When he was asked this question at his monthly Press Conference, the Prime Minister gave a perfectly reasonable reply. It would have made no difference to the victims or their families if he had; he was kept fully in the picture while he was in Egypt; everything that could be done by the Government was being done. Some commentators reinforced his argument by saying that, had he come back early, he would have been accused by his critics of grandstanding.
I bought that argument. Until I found myself observing a three minute silence on Wednesday. This was at the request of the Government and I was happy to respond. But that request for the nation to observe a three minute silence seems to me to undermine the essentially pragmatic argument of the Prime Minister for staying on holiday.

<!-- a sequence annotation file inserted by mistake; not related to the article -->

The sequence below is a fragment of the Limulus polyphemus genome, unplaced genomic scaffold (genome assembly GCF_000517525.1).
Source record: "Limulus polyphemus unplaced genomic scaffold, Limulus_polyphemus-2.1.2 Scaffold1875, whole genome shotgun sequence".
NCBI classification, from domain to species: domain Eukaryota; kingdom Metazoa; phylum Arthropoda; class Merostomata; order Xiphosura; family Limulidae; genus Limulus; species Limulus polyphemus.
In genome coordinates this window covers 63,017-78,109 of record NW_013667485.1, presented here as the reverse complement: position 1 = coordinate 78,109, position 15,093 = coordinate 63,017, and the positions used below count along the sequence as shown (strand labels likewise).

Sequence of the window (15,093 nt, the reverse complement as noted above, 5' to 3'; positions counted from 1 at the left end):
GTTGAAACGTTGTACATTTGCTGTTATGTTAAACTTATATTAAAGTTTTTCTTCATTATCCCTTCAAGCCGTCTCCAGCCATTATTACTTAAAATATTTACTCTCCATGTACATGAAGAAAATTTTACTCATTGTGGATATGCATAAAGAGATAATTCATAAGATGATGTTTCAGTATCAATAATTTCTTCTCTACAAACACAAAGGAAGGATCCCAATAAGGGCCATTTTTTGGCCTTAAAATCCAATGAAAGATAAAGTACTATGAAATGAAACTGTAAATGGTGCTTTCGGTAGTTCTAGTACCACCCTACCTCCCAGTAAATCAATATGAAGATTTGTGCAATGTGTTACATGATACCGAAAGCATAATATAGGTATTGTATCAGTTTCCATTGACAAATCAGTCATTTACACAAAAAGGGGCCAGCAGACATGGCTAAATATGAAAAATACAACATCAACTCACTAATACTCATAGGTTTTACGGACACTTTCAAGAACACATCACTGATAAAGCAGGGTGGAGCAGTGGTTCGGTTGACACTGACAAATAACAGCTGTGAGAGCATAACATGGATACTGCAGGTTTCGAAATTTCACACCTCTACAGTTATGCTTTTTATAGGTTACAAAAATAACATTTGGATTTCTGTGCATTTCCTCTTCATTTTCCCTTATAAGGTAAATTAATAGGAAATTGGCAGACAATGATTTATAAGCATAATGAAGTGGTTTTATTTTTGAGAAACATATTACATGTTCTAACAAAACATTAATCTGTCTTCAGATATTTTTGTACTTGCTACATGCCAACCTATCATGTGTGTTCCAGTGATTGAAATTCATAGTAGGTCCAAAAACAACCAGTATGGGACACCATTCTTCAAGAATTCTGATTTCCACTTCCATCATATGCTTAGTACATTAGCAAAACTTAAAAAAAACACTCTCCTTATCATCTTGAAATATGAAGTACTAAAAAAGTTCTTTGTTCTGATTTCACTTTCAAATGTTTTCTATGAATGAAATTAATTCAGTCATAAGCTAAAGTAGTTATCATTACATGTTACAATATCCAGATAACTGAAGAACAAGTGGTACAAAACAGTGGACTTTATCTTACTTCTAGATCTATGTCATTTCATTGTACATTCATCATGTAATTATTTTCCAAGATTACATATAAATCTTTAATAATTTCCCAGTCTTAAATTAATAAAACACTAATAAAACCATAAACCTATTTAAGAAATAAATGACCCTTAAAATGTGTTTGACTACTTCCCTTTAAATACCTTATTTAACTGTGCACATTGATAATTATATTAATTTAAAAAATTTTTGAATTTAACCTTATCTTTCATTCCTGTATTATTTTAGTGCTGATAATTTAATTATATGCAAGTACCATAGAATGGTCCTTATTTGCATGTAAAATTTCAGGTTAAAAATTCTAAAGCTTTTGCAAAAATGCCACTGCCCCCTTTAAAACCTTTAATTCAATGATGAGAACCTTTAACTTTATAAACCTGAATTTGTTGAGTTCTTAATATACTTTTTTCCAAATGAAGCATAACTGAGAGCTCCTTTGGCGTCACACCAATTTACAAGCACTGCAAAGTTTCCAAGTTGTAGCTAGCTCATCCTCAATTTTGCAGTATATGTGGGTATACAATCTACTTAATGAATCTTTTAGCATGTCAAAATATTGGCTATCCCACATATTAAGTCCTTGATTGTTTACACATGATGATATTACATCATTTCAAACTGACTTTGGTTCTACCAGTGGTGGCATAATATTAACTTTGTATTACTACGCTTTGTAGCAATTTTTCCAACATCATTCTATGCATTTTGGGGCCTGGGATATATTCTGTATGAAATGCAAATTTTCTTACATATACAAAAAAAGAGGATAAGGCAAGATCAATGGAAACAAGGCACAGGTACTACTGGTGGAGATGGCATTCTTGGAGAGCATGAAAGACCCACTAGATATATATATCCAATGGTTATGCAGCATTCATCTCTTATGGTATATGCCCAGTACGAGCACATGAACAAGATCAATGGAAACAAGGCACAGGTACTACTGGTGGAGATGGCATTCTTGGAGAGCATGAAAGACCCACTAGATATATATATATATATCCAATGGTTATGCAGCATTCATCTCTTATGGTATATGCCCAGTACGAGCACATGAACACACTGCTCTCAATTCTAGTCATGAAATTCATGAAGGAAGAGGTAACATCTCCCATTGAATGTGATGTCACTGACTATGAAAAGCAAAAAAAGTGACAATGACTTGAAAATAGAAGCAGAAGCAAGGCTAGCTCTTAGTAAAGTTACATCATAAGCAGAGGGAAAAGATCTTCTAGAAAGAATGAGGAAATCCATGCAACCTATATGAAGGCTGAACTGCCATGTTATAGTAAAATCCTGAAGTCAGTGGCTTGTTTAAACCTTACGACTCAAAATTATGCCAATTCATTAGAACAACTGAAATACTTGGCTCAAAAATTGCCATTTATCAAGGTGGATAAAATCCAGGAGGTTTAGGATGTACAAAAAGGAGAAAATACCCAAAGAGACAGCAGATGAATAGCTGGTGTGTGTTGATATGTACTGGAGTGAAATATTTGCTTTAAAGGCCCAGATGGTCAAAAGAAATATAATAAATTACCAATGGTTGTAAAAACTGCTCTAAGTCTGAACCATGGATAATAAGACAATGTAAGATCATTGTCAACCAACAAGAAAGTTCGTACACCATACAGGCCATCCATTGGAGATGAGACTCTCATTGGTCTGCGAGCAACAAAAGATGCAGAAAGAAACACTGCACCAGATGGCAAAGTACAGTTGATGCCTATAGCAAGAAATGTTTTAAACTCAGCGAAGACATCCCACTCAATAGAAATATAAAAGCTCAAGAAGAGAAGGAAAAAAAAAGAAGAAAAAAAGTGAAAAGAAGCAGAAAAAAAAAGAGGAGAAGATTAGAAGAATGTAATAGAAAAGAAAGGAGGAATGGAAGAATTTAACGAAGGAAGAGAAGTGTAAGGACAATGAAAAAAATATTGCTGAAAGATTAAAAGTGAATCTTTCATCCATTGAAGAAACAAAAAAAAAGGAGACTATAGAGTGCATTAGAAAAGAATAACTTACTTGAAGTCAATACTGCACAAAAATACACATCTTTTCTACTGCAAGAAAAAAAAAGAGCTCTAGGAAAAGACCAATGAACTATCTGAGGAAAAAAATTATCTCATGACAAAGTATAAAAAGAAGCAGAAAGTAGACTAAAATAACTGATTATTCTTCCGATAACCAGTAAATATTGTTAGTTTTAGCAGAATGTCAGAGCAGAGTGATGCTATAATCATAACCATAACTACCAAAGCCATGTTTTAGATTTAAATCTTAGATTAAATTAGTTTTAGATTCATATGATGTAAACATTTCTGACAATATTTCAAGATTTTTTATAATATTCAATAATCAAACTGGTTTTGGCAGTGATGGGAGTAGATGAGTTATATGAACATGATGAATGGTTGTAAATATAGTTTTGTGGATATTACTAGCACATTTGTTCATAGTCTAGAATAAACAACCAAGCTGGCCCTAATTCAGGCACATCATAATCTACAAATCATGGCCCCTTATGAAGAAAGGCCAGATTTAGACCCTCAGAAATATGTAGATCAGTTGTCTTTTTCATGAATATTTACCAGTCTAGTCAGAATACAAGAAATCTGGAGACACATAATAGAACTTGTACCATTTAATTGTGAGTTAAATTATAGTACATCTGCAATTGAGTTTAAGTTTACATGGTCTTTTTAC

The three minute silence made no difference to the victims, to their families or to the aid effort. (That was why some people boycotted it. )But it was an entirely appropriate action to take; for the nation to pause, to reflect, to send a signal to those who were suffering that others were thinking of them and to respect those who had lost their lives.
But if it was right to reject the entirely pragmatic argument and to recognise that there is another dimension to the tragedy, then it was surely inappropriate for the Prime Minister to have continued to enjoy his holiday. He should have shown some solidarity with his team of Ministers who were working hard over the recess, with the volunteers who were collecting money and assembling parcels of relief and come to the country of which he is Prime Minister, which had suffered its largest loss of life since the Second World War.
Not a major offence; but in my view an error of judgement.